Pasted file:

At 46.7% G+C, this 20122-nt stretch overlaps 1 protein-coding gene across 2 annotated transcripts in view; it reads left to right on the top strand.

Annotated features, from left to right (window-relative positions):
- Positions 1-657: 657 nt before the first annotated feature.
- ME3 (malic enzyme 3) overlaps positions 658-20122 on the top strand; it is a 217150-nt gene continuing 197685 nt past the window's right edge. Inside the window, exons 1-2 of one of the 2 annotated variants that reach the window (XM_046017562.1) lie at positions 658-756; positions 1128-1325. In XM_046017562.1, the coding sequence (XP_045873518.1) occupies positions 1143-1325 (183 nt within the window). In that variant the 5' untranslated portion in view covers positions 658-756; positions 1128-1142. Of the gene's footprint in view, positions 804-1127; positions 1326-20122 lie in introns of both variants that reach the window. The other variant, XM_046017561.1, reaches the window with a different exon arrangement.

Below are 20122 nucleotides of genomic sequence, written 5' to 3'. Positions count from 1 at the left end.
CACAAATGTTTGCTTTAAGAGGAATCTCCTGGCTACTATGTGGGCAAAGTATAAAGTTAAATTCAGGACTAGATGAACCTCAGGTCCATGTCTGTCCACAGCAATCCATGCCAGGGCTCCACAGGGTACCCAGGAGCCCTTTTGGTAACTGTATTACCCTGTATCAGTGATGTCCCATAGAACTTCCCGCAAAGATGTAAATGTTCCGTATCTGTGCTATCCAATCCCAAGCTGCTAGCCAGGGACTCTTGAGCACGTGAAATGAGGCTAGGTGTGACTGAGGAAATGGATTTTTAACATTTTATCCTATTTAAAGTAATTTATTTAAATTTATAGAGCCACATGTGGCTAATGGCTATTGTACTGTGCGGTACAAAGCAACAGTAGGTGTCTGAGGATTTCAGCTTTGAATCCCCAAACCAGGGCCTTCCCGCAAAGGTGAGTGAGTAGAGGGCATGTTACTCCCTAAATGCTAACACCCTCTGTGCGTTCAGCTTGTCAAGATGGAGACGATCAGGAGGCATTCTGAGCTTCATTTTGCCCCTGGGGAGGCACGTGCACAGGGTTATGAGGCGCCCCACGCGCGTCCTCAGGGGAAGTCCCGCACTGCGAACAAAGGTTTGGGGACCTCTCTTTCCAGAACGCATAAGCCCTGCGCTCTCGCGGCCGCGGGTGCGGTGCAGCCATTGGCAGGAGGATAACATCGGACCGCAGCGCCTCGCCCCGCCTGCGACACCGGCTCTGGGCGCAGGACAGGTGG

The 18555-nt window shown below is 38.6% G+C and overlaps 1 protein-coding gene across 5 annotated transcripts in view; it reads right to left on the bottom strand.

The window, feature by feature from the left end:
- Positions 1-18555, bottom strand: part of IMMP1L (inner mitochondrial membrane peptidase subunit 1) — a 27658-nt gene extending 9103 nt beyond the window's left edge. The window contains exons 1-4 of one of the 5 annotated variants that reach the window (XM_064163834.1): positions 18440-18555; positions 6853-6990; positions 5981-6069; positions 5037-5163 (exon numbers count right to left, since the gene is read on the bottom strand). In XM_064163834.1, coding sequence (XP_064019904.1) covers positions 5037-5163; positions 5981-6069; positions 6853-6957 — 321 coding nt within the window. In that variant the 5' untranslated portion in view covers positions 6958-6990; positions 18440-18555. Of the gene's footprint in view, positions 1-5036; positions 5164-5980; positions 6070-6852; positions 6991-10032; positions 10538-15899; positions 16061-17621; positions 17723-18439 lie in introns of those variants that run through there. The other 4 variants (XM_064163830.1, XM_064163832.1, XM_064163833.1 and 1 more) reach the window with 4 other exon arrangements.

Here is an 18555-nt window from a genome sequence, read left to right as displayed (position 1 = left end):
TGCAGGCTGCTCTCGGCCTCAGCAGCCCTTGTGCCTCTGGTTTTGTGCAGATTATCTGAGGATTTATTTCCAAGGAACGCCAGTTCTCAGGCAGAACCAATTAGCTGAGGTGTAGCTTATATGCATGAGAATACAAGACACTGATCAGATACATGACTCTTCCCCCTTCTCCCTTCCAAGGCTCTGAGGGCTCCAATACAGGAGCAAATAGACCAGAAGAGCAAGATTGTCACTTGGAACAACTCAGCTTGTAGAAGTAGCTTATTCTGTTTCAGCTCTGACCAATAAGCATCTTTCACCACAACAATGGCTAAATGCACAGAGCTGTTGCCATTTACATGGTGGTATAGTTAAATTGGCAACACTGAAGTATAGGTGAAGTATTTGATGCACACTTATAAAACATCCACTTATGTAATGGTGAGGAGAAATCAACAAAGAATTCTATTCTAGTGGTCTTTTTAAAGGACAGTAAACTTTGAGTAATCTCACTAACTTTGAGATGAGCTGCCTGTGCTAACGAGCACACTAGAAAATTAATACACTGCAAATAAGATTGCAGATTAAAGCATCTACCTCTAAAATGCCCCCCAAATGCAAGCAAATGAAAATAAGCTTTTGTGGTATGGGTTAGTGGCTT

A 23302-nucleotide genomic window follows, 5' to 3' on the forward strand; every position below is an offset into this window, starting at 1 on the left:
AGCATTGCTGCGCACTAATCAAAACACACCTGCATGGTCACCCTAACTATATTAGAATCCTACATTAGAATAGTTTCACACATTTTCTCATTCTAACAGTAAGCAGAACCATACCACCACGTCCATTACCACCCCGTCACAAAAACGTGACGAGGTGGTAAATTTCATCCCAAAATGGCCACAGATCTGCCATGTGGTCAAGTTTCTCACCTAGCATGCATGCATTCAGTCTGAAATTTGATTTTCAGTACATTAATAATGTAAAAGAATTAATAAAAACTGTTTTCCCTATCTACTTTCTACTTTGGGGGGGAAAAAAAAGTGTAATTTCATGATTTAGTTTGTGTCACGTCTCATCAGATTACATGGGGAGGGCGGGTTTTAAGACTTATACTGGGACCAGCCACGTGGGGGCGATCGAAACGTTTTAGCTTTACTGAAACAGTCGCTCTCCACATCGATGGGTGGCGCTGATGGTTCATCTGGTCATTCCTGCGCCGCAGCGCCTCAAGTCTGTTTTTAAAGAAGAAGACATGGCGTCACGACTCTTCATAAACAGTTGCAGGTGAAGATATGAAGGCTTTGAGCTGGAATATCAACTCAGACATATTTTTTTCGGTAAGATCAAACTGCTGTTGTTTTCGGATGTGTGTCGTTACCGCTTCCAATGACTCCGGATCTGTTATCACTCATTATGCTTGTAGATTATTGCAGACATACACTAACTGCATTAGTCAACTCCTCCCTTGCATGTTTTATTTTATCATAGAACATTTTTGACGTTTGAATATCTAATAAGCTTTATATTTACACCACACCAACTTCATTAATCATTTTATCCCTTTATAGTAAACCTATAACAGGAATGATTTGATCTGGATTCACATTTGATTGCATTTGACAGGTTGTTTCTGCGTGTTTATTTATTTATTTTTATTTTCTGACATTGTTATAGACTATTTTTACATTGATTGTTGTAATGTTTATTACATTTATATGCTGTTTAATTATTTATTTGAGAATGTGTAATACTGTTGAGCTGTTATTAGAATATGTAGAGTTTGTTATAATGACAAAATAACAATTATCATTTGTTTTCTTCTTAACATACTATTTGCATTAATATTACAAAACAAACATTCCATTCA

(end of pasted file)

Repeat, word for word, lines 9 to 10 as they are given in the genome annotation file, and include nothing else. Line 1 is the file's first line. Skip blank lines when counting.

- Positions 1-18555, bottom strand: part of IMMP1L (inner mitochondrial membrane peptidase subunit 1) — a 27658-nt gene extending 9103 nt beyond the window's left edge. The window contains exons 1-4 of one of the 5 annotated variants that reach the window (XM_064163834.1): positions 18440-18555; positions 6853-6990; positions 5981-6069; positions 5037-5163 (exon numbers count right to left, since the gene is read on the bottom strand). In XM_064163834.1, coding sequence (XP_064019904.1) covers positions 5037-5163; positions 5981-6069; positions 6853-6957 — 321 coding nt within the window. In that variant the 5' untranslated portion in view covers positions 6958-6990; positions 18440-18555. Of the gene's footprint in view, positions 1-5036; positions 5164-5980; positions 6070-6852; positions 6991-10032; positions 10538-15899; positions 16061-17621; positions 17723-18439 lie in introns of those variants that run through there. The other 4 variants (XM_064163830.1, XM_064163832.1, XM_064163833.1 and 1 more) reach the window with 4 other exon arrangements.

Here is an 18555-nt window from a genome sequence, read left to right as displayed (position 1 = left end):